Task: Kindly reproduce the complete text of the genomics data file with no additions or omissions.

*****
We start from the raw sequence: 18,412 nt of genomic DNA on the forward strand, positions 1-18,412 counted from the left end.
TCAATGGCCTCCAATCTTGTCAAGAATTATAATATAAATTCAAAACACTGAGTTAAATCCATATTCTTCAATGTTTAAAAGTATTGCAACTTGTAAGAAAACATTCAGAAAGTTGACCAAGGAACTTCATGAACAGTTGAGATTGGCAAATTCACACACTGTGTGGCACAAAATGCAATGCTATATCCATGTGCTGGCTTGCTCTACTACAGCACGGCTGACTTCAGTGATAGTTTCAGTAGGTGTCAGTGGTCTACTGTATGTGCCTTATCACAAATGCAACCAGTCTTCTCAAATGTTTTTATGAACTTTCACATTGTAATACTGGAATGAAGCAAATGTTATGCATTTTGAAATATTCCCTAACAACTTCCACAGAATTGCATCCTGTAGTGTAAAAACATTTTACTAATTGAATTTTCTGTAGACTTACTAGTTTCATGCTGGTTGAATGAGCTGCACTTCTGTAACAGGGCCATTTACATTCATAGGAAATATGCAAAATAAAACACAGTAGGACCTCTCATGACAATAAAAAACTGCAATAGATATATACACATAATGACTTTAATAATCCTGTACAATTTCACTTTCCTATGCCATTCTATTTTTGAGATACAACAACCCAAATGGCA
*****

We start from the raw sequence: 18,412 nt of genomic DNA on the forward strand, positions 1-18,412 counted from the left end.
TCAATGGCCTCCAATCTTGTCAAGAATTATAATATAAATTCAAAACACTGAGTTAAATCCATATTCTTCAATGTTTAAAAGTATTGCAACTTGTAAGAAAACATTCAGAAAGTTGACCAAGGAACTTCATGAACAGTTGAGATTGGCAAATTCACACACTGTGTGGCACAAAATGCAATGCTATATCCATGTGCTGGCTTGCTCTACTACAGCACGGCTGACTTCAGTGATAGTTTCAGTAGGTGTCAGTGGTCTACTGTATGTGCCTTATCACAAATGCAACCAGTCTTCTCAAATGTTTTTATGAACTTTCACATTGTAATACTGGAATGAAGCAAATGTTATGCATTTTGAAATATTCCCTAACAACTTCCACAGAATTGCATCCTGTAGTGTAAAAACATTTTACTAATTGAATTTTCTGTAGACTTACTAGTTTCATGCTGGTTGAATGAGCTGCACTTCTGTAACAGGGCCATTTACATTCATAGGAAATATGCAAAATAAAACACAGTAGGACCTCTCATGACAATAAAAAACTGCAATAGATATATACACATAATGACTTTAATAATCCTGTACAATTTCACTTTCCTATGCCATTCTATTTTTGAGATACAACAACCCAAATGGCA